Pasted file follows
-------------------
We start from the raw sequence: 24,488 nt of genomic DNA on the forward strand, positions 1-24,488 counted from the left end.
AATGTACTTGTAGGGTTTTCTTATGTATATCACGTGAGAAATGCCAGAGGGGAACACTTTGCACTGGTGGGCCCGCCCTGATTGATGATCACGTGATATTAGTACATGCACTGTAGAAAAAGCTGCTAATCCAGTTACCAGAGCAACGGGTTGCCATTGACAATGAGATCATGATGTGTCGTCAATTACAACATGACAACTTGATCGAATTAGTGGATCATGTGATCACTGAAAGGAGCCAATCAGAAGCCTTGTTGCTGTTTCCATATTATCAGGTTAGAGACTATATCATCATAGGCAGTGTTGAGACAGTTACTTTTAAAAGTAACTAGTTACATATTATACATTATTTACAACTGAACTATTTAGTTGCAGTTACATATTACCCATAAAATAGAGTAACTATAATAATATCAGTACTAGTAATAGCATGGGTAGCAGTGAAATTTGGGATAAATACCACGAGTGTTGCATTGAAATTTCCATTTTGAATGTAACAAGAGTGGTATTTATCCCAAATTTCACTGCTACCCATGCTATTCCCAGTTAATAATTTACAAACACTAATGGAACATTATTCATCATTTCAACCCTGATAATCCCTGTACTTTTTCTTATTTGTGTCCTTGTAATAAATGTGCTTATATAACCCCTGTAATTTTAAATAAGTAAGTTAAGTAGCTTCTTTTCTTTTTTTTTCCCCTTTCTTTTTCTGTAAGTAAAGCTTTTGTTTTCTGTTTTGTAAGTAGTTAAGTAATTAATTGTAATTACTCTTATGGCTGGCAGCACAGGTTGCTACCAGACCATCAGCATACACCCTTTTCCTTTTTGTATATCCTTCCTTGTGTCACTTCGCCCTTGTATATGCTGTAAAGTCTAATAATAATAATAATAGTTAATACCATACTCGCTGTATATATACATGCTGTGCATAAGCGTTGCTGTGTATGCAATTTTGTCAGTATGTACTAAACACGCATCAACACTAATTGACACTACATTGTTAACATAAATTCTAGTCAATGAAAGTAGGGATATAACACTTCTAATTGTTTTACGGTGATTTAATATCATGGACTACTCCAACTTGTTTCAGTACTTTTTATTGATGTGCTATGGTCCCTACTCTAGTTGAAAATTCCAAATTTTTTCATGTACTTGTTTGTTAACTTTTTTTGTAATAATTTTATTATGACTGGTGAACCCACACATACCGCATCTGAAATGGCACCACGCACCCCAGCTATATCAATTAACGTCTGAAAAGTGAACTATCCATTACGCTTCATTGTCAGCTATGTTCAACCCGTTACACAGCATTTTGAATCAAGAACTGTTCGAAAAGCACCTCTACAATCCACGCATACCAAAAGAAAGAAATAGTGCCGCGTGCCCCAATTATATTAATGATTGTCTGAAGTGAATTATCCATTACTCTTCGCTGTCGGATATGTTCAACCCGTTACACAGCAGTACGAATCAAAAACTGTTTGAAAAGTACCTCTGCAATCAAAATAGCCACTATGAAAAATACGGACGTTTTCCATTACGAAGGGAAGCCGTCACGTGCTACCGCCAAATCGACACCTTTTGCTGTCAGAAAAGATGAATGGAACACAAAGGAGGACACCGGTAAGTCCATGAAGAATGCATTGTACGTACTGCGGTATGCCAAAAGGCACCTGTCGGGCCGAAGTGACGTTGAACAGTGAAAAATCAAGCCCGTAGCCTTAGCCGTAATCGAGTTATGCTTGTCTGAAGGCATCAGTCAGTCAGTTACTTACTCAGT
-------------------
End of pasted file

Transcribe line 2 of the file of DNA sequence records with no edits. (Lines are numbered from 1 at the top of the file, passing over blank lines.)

AATGTACTTGTAGGGTTTTCTTATGTATATCACGTGAGAAATGCCAGAGGGGAACACTTTGCACTGGTGGGCCCGCCCTGATTGATGATCACGTGATATTAGTACATGCACTGTAGAAAAAGCTGCTAATCCAGTTACCAGAGCAACGGGTTGCCATTGACAATGAGATCATGATGTGTCGTCAATTACAACATGACAACTTGATCGAATTAGTGGATCATGTGATCACTGAAAGGAGCCAATCAGAAGCCTTGTTGCTGTTTCCATATTATCAGGTTAGAGACTATATCATCATAGGCAGTGTTGAGACAGTTACTTTTAAAAGTAACTAGTTACATATTATACATTATTTACAACTGAACTATTTAGTTGCAGTTACATATTACCCATAAAATAGAGTAACTATAATAATATCAGTACTAGTAATAGCATGGGTAGCAGTGAAATTTGGGATAAATACCACGAGTGTTGCATTGAAATTTCCATTTTGAATGTAACAAGAGTGGTATTTATCCCAAATTTCACTGCTACCCATGCTATTCCCAGTTAATAATTTACAAACACTAATGGAACATTATTCATCATTTCAACCCTGATAATCCCTGTACTTTTTCTTATTTGTGTCCTTGTAATAAATGTGCTTATATAACCCCTGTAATTTTAAATAAGTAAGTTAAGTAGCTTCTTTTCTTTTTTTTTCCCCTTTCTTTTTCTGTAAGTAAAGCTTTTGTTTTCTGTTTTGTAAGTAGTTAAGTAATTAATTGTAATTACTCTTATGGCTGGCAGCACAGGTTGCTACCAGACCATCAGCATACACCCTTTTCCTTTTTGTATATCCTTCCTTGTGTCACTTCGCCCTTGTATATGCTGTAAAGTCTAATAATAATAATAATAGTTAATACCATACTCGCTGTATATATACATGCTGTGCATAAGCGTTGCTGTGTATGCAATTTTGTCAGTATGTACTAAACACGCATCAACACTAATTGACACTACATTGTTAACATAAATTCTAGTCAATGAAAGTAGGGATATAACACTTCTAATTGTTTTACGGTGATTTAATATCATGGACTACTCCAACTTGTTTCAGTACTTTTTATTGATGTGCTATGGTCCCTACTCTAGTTGAAAATTCCAAATTTTTTCATGTACTTGTTTGTTAACTTTTTTTGTAATAATTTTATTATGACTGGTGAACCCACACATACCGCATCTGAAATGGCACCACGCACCCCAGCTATATCAATTAACGTCTGAAAAGTGAACTATCCATTACGCTTCATTGTCAGCTATGTTCAACCCGTTACACAGCATTTTGAATCAAGAACTGTTCGAAAAGCACCTCTACAATCCACGCATACCAAAAGAAAGAAATAGTGCCGCGTGCCCCAATTATATTAATGATTGTCTGAAGTGAATTATCCATTACTCTTCGCTGTCGGATATGTTCAACCCGTTACACAGCAGTACGAATCAAAAACTGTTTGAAAAGTACCTCTGCAATCAAAATAGCCACTATGAAAAATACGGACGTTTTCCATTACGAAGGGAAGCCGTCACGTGCTACCGCCAAATCGACACCTTTTGCTGTCAGAAAAGATGAATGGAACACAAAGGAGGACACCGGTAAGTCCATGAAGAATGCATTGTACGTACTGCGGTATGCCAAAAGGCACCTGTCGGGCCGAAGTGACGTTGAACAGTGAAAAATCAAGCCCGTAGCCTTAGCCGTAATCGAGTTATGCTTGTCTGAAGGCATCAGTCAGTCAGTTACTTACTCAGT